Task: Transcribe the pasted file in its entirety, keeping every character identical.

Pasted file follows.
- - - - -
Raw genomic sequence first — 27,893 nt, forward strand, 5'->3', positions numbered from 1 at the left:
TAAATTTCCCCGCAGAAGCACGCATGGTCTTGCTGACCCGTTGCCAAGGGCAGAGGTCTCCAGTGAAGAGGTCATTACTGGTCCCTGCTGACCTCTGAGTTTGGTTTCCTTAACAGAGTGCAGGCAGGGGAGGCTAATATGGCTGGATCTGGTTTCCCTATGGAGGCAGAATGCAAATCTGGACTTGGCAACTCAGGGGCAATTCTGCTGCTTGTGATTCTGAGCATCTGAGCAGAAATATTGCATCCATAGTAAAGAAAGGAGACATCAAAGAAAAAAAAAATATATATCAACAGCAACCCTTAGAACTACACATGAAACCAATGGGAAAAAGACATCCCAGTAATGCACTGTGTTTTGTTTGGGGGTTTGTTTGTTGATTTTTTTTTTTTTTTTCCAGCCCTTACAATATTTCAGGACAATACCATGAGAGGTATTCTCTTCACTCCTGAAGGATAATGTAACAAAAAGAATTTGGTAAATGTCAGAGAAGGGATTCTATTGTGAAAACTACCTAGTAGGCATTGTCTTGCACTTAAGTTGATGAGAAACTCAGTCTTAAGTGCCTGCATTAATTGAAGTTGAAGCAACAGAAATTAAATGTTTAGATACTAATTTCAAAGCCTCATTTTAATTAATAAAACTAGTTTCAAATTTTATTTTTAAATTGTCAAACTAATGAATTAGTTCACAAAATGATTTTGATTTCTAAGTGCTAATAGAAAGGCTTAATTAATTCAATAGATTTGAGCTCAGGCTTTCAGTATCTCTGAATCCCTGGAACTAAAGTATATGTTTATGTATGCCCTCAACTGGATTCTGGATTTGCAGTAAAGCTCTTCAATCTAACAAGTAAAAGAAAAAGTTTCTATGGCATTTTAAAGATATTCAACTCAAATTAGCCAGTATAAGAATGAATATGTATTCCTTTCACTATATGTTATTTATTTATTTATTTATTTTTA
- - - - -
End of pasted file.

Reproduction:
Raw genomic sequence first — 27,893 nt, forward strand, 5'->3', positions numbered from 1 at the left:
TAAATTTCCCCGCAGAAGCACGCATGGTCTTGCTGACCCGTTGCCAAGGGCAGAGGTCTCCAGTGAAGAGGTCATTACTGGTCCCTGCTGACCTCTGAGTTTGGTTTCCTTAACAGAGTGCAGGCAGGGGAGGCTAATATGGCTGGATCTGGTTTCCCTATGGAGGCAGAATGCAAATCTGGACTTGGCAACTCAGGGGCAATTCTGCTGCTTGTGATTCTGAGCATCTGAGCAGAAATATTGCATCCATAGTAAAGAAAGGAGACATCAAAGAAAAAAAAAATATATATCAACAGCAACCCTTAGAACTACACATGAAACCAATGGGAAAAAGACATCCCAGTAATGCACTGTGTTTTGTTTGGGGGTTTGTTTGTTGATTTTTTTTTTTTTTTTCCAGCCCTTACAATATTTCAGGACAATACCATGAGAGGTATTCTCTTCACTCCTGAAGGATAATGTAACAAAAAGAATTTGGTAAATGTCAGAGAAGGGATTCTATTGTGAAAACTACCTAGTAGGCATTGTCTTGCACTTAAGTTGATGAGAAACTCAGTCTTAAGTGCCTGCATTAATTGAAGTTGAAGCAACAGAAATTAAATGTTTAGATACTAATTTCAAAGCCTCATTTTAATTAATAAAACTAGTTTCAAATTTTATTTTTAAATTGTCAAACTAATGAATTAGTTCACAAAATGATTTTGATTTCTAAGTGCTAATAGAAAGGCTTAATTAATTCAATAGATTTGAGCTCAGGCTTTCAGTATCTCTGAATCCCTGGAACTAAAGTATATGTTTATGTATGCCCTCAACTGGATTCTGGATTTGCAGTAAAGCTCTTCAATCTAACAAGTAAAAGAAAAAGTTTCTATGGCATTTTAAAGATATTCAACTCAAATTAGCCAGTATAAGAATGAATATGTATTCCTTTCACTATATGTTATTTATTTATTTATTTATTTTTA